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World Water Day 2020 - about innovations, online events and a bit of history

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Alumni in Water, Energy and Climate

Thematic news

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03.22.2020

The Dutch have always had a special relationship with water and are globally seen as experts in this particular area. Because we are the ‘low countries’, water has always been a threat to us, be it the North Sea or the rivers such as the Rhine, Maas and Waal. But the Dutch have found a way to control the water and protect its citizens. Here are just a few examples: 

In the last century we completed the so-called Zuiderzee Works, which enclosed the Zuiderzee by building the so-called Afsluitdijk, creating the IJsselmeer. In the beginning of the 20th century, the Dutch reclaimed part of the land from the IJsselmeer and turned it into a new province: Flevoland. Flevoland now houses more than 400.000 inhabitants and is an important province.  

Disaster & Delta Works
In 1953, the Netherlands were struck by a terrible tragedy. Because of a spring tide and north-westerly storm, the Dutch provinces Zeeland, Zuid-Holland and Noord-Brabant were flooded when the dykes broke. An estimated of 1836 people died on the night of February 1st and the Dutch government vowed that this would never be repeaEastern Scheldt BarrierEastern Scheldt Barrierted. 20 days after the disaster, the Dutch minister of Transport and Waterworks installed the Delta Commission. This commission would be responsible for the implementation of flood control spread out through the provinces of Zeeland and Zuid-Holland. These works were completed in 1997 and compromised 14 construction projects, such as the Brouwersdam, Haringvlietdam and the Eastern Scheldt Barrier (oosterscheldekering in Dutch). The Delta Works have been admired worldwide and have even been declared one of the Seven Wonders of the Modern World by the ASCE (American Society of Civil Engineers).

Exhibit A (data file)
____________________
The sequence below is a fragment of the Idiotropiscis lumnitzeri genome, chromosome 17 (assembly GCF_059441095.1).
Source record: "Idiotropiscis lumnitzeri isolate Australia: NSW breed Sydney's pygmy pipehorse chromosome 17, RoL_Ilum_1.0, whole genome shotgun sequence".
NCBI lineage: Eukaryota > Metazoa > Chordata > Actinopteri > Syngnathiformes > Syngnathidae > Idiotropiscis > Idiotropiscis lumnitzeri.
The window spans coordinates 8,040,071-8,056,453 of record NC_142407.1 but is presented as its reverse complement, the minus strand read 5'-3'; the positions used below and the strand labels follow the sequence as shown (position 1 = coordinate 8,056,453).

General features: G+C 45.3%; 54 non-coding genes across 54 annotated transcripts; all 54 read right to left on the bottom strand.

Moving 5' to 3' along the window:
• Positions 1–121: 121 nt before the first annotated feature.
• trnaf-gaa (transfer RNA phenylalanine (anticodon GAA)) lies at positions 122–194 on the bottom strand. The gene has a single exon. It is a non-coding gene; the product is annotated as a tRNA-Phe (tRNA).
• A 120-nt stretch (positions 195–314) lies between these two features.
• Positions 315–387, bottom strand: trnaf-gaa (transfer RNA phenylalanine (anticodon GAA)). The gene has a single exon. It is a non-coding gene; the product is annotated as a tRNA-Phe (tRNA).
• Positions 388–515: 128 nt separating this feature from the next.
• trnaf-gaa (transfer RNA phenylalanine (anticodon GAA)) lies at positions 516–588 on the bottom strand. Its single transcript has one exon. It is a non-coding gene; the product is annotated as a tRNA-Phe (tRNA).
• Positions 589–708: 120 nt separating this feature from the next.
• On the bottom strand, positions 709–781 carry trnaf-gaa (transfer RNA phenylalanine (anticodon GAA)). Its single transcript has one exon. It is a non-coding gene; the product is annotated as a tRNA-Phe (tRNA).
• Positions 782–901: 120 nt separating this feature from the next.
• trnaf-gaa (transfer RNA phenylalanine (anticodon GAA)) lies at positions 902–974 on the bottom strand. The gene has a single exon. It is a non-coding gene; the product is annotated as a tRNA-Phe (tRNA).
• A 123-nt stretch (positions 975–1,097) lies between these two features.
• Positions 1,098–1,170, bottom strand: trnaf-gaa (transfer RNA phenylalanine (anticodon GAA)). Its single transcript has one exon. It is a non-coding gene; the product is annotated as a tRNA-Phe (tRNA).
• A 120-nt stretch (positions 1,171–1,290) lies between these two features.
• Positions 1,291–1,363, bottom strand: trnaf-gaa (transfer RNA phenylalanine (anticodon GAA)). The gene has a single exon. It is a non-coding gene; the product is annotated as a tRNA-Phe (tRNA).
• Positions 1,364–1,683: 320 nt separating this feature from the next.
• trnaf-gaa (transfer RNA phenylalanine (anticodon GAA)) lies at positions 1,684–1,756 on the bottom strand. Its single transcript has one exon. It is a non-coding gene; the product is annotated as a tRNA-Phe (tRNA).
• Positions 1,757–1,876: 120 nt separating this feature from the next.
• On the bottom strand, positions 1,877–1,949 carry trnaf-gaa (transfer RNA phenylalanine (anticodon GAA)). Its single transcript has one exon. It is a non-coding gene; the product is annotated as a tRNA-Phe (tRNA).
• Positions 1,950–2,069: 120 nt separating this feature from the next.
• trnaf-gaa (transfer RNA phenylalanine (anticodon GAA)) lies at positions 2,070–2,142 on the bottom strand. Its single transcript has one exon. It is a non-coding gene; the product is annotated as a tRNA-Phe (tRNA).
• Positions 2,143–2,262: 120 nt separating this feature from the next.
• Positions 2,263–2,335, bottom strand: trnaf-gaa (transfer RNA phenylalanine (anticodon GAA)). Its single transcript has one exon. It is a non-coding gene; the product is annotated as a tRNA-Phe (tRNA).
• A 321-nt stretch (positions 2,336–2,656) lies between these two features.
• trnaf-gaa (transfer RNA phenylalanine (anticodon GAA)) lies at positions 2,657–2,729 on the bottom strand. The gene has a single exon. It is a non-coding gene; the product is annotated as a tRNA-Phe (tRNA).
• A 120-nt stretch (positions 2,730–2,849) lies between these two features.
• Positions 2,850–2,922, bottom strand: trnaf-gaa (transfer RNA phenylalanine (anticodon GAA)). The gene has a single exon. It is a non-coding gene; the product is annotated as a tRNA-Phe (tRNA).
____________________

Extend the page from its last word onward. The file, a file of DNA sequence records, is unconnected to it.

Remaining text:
Water conference - online!
The United Nations have declared the 22nd of March World Water Day. On this day, the UN wants to spread awareness about the importance of water in regard to climate change. Climate change is making water more scarce, unpredictable and essential all at the same time. Globally, events have been organised in order to spread this message and to teach people about the importance of water. Unfortunately, because of the COVID-19 crisis, many of these events cannot take place with a live audience and have been postponed and cancelled. Please visit this link to the website of the UN where they have gathered information on organising online events, and how you can spread the message of the importance of water!  

The International Water Association will organise an online event on the 22nd of March about the link between Water and Climate Change. The event will cover issues like water scarcity and access to water. You find more information on how to participate here.

Promotional post by WWD: Everyone has a role to playPromotional post of World Water Day - Everyone has a role to play

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